David McVicar's crowd pleasing Trovatore returns with a cast of up and coming stars which include Gwyn Hughes-Jones, Carmen Giannattasio and Alexey Markov
For years the Met had suffered from terrible productions of Il Trovatore from Fabrizio Melano and Grahm Vick. They were unable to tell the story that has become known for its complicated plot and its complex characters. In 2009, 6 years after the last Trovatore had been shown, the Met unvealed a new production by David McVicar and quickly became a critic and audience darling. The production has only missed one season and has been easily cast. Set in the Spanish Civil War, McVicar's sets uses a rotating turntable to easily move the action forward. The backdrops draw inspiration from “The Disasters of War,” Goya’s series of etchings and give the production a consistent and harrowing look. Having seen the production twice I was absolutely convinced the first time by its direction, and its imagery. As critics stated I believed the Trovatore "curse was broken." However the second time I was bored as the sets looked like drab and ultimately failed to provide any new insight. I don't know if it was because the cast was nothing special or because the production is ultimately a one shot deal. However what I do know is no matter how good a production is, the cast is ultimately what matters when it comes to this opera.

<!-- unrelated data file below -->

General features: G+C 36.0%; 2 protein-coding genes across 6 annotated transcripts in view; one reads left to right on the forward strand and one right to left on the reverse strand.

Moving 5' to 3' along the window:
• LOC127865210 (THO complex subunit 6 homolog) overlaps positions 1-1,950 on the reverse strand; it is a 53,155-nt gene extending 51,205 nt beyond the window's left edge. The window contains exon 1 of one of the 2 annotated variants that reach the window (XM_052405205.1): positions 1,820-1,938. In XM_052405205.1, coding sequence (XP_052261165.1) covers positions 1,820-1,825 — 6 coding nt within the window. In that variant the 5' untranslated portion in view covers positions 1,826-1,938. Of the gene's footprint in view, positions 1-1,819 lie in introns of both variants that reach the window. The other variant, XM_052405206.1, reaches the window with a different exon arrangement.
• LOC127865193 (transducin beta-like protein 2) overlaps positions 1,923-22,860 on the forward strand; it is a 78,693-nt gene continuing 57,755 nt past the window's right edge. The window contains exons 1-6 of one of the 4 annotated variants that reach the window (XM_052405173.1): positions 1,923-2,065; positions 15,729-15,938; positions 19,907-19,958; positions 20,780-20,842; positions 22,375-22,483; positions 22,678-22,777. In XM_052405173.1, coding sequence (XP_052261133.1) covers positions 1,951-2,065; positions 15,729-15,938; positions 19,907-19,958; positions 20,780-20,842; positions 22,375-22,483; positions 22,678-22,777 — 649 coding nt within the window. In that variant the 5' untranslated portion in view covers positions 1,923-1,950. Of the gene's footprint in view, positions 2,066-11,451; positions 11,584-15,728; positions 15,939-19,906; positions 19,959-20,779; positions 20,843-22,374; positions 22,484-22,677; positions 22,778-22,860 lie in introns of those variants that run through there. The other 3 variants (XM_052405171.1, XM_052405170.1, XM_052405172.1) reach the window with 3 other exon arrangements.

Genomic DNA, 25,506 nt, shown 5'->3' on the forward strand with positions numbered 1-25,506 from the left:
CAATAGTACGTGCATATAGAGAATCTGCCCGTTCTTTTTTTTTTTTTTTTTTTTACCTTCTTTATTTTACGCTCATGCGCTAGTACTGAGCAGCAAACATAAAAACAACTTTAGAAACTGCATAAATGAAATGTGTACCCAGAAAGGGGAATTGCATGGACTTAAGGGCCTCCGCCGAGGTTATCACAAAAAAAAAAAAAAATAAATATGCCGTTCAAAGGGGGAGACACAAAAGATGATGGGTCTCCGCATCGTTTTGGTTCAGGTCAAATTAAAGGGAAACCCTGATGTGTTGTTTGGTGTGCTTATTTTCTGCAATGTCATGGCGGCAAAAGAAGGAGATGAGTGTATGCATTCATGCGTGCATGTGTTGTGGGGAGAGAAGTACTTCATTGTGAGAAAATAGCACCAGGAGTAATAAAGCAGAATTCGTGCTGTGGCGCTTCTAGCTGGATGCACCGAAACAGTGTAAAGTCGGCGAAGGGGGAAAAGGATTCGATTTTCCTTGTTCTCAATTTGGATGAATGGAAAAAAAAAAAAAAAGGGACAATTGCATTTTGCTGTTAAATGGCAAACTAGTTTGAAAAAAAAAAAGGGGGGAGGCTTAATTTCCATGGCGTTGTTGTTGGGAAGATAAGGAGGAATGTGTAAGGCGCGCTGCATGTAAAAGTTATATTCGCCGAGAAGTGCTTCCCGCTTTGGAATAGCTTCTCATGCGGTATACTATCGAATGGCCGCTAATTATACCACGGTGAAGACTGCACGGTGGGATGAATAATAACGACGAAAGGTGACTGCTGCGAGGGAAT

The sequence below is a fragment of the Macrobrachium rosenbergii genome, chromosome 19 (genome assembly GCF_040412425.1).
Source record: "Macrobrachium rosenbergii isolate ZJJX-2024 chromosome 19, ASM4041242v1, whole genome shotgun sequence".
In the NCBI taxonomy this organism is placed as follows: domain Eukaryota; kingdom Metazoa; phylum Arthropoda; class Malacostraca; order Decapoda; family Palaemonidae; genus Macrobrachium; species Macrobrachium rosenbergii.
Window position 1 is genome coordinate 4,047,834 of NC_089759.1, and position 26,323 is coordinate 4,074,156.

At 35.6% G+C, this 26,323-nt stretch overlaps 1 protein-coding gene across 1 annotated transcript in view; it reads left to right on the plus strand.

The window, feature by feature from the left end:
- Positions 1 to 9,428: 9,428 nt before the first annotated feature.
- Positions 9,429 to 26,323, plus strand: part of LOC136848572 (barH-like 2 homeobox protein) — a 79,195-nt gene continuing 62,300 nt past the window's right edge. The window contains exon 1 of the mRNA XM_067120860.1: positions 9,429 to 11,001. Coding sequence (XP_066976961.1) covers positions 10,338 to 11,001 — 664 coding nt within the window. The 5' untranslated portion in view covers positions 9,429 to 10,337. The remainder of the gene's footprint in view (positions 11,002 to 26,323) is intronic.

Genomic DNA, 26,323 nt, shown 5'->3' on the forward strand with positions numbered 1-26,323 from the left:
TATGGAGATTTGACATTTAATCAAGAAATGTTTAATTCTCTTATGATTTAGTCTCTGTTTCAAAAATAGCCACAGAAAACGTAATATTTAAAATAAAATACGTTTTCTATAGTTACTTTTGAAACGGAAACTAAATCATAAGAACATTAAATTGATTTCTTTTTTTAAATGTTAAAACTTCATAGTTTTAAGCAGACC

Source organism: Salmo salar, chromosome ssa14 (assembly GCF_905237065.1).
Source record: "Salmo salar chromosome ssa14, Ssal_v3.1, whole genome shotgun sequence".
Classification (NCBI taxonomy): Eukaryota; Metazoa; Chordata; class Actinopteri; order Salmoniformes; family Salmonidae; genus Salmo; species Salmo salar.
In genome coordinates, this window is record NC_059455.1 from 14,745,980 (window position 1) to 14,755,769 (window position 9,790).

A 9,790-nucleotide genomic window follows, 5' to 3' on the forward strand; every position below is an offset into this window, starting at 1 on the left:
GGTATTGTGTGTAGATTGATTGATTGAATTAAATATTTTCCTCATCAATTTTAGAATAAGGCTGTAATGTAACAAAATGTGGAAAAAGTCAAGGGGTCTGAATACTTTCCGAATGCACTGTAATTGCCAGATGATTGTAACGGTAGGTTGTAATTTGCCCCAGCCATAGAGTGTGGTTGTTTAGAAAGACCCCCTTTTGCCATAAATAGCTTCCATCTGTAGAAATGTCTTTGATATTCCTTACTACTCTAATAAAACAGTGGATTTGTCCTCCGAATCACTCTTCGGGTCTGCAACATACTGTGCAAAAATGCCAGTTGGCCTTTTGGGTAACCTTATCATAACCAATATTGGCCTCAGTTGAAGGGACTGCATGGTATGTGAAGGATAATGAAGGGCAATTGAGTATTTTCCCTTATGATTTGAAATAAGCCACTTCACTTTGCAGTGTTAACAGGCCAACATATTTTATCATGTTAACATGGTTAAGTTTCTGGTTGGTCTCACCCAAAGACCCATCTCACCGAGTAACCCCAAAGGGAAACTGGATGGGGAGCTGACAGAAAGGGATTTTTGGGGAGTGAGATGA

critics were not enthusiastic about him. They stated that he had many rough edges and his voice was "monolithic" and at times "vulgar". They also stated that he lacked refinement in some of the delicate areas. Still some critics stated that he was effective if not the standout and that he provided energy to the famous "Di Quella Pira." While he may not be my cup of tea, some will find him appealing but not great.
Gywn Hughes-Jones returns to the Met after a long absence. He last appeared in 2005 as Ismaele in Nabucco, the role in which he debuted in 2001. Hughes-Jones has since went on to triumph in many roles including Manrico which he sang last year in the Welsh National Opera where he provided a refreshing take on Manrico. Critics raved stating that he was in "impressive form, a big-hearted performance from the Corelli ‘can belto’ school of singing which brought a frisson of excitement to the evening." Critic also stated that he was "hugely enjoyable." The only problem was his acting which they said was "rudimentary." However they said that he reacted well with his cast mates. With a triumph under his belt, Jones is sure to make an impressive comeback.